Rare Republican Support for Newsom After His Veto of LGBTQ Rights Bill

California Governor Gavin Newsom issued vetoes for three bills on Friday, sparking reactions from both supporters and critics. The vetoes touch on crucial issues involving transgender children, self-driving trucks, and immigrant prisoners, leaving many to ponder their implications.

Disappointed LGBTQ Activists

One of the most contentious vetoes revolved around LGBTQ rights. Newsom’s rejection of Assembly Bill 957, which sought to require judges to consider a child’s gender identity in custody disputes, disappointed LGBTQ activists.

The author of the bill, Lori Wilson, the parent of a transgender child, expressed her frustration. She believed the bill would have protected transgender children’s rights. However, Newsom’s veto message focused on the dangers of allowing the government to dictate specific legal standards, emphasizing that courts already had the ability to consider a child’s gender identity in custody cases.

LGBTQ Caucus Pausing Efforts in California

Transgender youth issues have been a topic of debate in California, with conservative groups advocating for mandatory parental notification policies. While the LGBTQ caucus considered a bill to counter these policies, they decided not to go through with it due to concerns about how it would be explained to the public.

On the other side of the aisle, Republicans commended Newsom’s veto, with Assemblymember Bill Essayli expressing his support on Twitter.

Senator Scott Wiener, a vocal champion of LGBTQ priority bills, lamented the veto, calling it a “tragedy for trans kids who are living in fear.”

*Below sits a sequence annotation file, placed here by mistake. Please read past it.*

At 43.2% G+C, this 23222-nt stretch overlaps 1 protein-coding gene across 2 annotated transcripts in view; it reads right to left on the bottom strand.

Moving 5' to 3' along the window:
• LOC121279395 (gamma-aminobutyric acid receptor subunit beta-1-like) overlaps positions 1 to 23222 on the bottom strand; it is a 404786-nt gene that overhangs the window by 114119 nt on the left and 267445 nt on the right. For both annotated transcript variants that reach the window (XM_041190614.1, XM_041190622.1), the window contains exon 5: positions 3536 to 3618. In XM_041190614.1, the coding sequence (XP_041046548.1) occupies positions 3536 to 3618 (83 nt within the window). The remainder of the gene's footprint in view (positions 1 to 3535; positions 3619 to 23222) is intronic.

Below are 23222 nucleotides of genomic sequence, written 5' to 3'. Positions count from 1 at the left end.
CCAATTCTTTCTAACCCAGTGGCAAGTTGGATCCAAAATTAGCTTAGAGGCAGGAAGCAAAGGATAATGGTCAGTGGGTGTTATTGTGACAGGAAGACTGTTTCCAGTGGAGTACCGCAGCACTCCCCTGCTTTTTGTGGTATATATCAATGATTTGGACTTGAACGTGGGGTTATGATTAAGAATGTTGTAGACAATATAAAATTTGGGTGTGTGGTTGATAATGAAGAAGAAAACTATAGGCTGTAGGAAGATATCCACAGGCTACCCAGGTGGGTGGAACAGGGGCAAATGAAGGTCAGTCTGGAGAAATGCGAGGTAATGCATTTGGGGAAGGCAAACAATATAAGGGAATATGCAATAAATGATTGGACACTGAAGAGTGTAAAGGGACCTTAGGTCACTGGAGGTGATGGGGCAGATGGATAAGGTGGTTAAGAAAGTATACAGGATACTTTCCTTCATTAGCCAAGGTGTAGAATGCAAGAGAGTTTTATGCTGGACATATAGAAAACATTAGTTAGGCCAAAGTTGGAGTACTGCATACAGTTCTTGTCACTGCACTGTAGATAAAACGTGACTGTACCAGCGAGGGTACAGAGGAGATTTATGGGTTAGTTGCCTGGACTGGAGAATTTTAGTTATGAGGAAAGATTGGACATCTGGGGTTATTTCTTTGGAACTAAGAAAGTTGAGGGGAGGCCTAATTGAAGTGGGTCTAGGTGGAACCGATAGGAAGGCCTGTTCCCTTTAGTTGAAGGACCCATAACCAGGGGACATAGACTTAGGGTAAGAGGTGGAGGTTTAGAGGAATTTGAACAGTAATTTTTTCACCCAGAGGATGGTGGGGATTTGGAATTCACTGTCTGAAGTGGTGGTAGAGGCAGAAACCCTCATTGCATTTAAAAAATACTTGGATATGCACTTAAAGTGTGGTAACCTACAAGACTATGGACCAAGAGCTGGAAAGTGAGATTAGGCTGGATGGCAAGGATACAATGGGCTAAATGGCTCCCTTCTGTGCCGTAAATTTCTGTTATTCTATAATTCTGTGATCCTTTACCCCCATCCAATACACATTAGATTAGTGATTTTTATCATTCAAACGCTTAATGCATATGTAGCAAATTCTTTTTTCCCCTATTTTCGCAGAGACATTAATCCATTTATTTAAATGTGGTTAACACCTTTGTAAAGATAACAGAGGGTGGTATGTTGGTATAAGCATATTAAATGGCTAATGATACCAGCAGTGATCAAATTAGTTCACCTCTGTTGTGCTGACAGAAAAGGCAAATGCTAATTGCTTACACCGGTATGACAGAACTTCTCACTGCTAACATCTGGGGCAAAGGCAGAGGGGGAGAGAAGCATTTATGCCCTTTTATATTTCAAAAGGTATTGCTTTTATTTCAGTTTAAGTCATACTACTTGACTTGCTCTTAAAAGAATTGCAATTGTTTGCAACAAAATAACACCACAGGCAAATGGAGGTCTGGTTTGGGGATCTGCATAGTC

Newsom’s next veto involved a bill requiring human drivers to be present in self-driving trucks. Organized labor groups, including the Teamsters, supported the bill, fearing that artificial intelligence and automation could disrupt the job market.

AI and Automation Bill Stopped Amid Concerns of Stifling Innovation

Newsom’s top business official had opposed the bill, citing concerns about stifling innovation. In his message, the governor pointed out that he trusts regulators to handle this new technology effectively.

California Labor Federation leader Lorena Gonzalez expressed her dissatisfaction with Newsom’s decision, vowing to “fight to make sure that robots do not replace human drivers.”

Lastly, Newsom vetoed a bill that aimed to prevent California’s prison system from sharing information about incarcerated immigrants with federal authorities, reinforcing the state’s “sanctuary laws.”

Latest Vetos Are a Test for Newsom

The governor’s veto message defended the existing law, which he believed struck the right balance between limiting interactions to foster community trust and cooperation with law enforcement.

These vetoes have ignited debates across the state, and many bills are still awaiting Newsom’s decision as the October 14 deadline approaches. These decisions continue to test Newsom’s balancing act between business interests and labor concerns.

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